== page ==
12 May 20
Three minutes from 1925, pre talkies. Ferretted from the Australian Screen web pages by the Archive Detective Ian Lording.
SOME BACKGROUND & ORIGINAL NOTES:
This is a segment from the newsreel The Spectator Magazine. Three surfboard riders take off on a full wave at the north end of Bondi Beach, riding large Hawaiian-style longboards. They are shown from the side, then filmed from the beach, riding straight in.
One man performs a handstand while riding. Another tries to ride his board from left to right along the wave. We see a total of about five surfers, in varying surf conditions. They ride amongst the swimmers, rather than separately, and appear to be playing up to the camera.
Note: This clip has been pillarboxed to preserve as much of the original image as possible.
by Paul Byrnes
Australians had only been allowed to swim in the ocean in daylight hours since 1903. Many drowned immediately after the lifting of the ban. The surf lifesaving clubs were established soon afterwards to cope with the large numbers of people who entered the water, even though they could not swim. These new clubs took a proscriptive attitude to the beach. Sunbathing was considered a form of loitering, and the earliest attempts to ride surfboards were instantly discouraged.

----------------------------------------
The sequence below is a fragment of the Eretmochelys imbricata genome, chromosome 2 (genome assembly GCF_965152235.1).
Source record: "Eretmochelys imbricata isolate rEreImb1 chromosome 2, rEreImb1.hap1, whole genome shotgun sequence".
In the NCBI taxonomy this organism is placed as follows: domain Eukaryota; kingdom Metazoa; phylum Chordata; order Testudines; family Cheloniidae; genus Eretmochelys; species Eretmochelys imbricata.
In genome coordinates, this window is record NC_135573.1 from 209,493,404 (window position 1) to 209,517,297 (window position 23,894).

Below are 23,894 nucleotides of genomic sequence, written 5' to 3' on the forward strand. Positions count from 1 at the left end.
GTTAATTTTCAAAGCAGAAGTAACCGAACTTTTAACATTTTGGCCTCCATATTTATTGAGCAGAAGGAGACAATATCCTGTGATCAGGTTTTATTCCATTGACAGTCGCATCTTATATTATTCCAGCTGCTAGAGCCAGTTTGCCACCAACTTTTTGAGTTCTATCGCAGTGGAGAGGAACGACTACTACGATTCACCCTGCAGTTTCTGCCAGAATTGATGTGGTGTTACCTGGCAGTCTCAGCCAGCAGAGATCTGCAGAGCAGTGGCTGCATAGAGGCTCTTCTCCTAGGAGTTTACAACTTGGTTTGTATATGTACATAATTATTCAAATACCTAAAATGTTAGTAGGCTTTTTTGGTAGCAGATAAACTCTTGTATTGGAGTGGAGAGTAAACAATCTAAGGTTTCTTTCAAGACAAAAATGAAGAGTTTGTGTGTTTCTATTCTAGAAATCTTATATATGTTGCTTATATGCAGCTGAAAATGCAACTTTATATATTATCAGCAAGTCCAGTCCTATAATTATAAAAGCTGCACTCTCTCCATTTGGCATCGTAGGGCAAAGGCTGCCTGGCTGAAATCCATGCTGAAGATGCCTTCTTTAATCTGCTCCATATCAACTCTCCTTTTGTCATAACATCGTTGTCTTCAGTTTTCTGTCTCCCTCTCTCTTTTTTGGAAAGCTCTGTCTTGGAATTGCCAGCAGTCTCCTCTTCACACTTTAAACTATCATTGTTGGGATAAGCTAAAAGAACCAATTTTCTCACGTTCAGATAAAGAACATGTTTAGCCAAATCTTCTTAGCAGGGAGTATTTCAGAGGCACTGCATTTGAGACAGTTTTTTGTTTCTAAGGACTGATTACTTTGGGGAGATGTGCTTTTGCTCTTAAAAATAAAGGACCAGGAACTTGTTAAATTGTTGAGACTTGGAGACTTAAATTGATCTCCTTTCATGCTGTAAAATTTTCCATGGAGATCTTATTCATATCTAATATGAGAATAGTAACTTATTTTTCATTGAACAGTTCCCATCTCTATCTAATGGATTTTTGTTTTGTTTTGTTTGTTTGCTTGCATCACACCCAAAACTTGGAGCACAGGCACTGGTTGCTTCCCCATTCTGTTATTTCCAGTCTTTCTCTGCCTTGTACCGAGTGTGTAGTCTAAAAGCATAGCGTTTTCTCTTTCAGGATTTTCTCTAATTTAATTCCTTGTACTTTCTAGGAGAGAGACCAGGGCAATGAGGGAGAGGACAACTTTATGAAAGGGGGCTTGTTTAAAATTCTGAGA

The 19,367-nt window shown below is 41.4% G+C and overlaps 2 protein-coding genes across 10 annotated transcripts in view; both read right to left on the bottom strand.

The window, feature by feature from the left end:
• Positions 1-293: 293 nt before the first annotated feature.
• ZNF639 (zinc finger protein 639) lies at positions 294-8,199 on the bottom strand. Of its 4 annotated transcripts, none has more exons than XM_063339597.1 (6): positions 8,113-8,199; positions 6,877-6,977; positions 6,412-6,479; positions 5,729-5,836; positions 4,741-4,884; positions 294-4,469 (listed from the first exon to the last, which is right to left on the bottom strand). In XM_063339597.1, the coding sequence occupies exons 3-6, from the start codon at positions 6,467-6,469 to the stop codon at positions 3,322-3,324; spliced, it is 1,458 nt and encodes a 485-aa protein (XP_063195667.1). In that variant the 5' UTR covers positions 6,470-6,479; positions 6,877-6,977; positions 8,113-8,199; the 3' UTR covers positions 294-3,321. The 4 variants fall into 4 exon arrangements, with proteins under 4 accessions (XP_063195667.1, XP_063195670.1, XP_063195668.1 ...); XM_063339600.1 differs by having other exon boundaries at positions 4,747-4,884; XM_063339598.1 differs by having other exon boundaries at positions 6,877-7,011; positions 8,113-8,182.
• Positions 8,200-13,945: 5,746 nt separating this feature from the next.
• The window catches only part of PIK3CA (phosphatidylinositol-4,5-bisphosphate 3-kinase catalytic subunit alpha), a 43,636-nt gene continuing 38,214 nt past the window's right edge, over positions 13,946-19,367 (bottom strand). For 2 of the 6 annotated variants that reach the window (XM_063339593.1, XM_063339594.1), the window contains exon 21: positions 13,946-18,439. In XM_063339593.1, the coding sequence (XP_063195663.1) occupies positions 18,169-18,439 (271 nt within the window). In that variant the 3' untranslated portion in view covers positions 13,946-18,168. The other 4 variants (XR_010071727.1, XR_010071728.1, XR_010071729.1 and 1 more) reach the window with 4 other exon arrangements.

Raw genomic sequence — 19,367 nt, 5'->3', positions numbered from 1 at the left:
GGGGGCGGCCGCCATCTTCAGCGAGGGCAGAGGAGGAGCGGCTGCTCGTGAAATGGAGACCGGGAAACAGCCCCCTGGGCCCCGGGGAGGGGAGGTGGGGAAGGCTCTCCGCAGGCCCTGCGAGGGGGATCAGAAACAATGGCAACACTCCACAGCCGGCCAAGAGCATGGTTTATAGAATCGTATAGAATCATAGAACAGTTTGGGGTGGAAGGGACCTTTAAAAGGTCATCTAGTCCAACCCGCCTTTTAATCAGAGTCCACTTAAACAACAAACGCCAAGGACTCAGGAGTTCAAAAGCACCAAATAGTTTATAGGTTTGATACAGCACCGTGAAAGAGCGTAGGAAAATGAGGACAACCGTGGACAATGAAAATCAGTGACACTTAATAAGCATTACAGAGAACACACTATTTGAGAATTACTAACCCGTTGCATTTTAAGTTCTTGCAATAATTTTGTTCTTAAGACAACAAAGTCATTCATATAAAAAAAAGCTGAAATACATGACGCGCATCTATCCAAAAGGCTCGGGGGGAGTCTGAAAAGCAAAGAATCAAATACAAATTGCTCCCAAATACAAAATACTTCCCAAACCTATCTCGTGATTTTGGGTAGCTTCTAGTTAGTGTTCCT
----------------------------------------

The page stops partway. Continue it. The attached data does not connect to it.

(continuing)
In his book Surfmovies: The History of the Surf Film in Australia (2000, Shore Thing Publishing, ISBN 0 9587420 3 0), Albie Thoms quotes the American travel writer Alexander Hume Ford: ‘I was arrested at Manly Beach before I had even stepped into the breakers. I had committed the unpardonable offence of sitting in the warm sand in my bathing suit.’
That was in 1908. The first surf carnival was held at Manly on 25 January 1908, and many of these carnivals were filmed by newsreel companies. Most of those silent films are now lost.
The lifesavers also policed what swimsuits could be worn. The men in these clips are wearing the approved style of the day, a single suit covering most of the torso. In the earliest years of public bathing after 1903, men and women were segregated on the beach, but some women became members of surf clubs and qualified for the bronze medallion, the accepted test of lifesaving skills.
In the 1920s, after the return of many men from the Great War, women were excluded from the surf clubs and from taking the bronze medallion.
By the time this film was made, the surf clubs were an exclusively male bastion.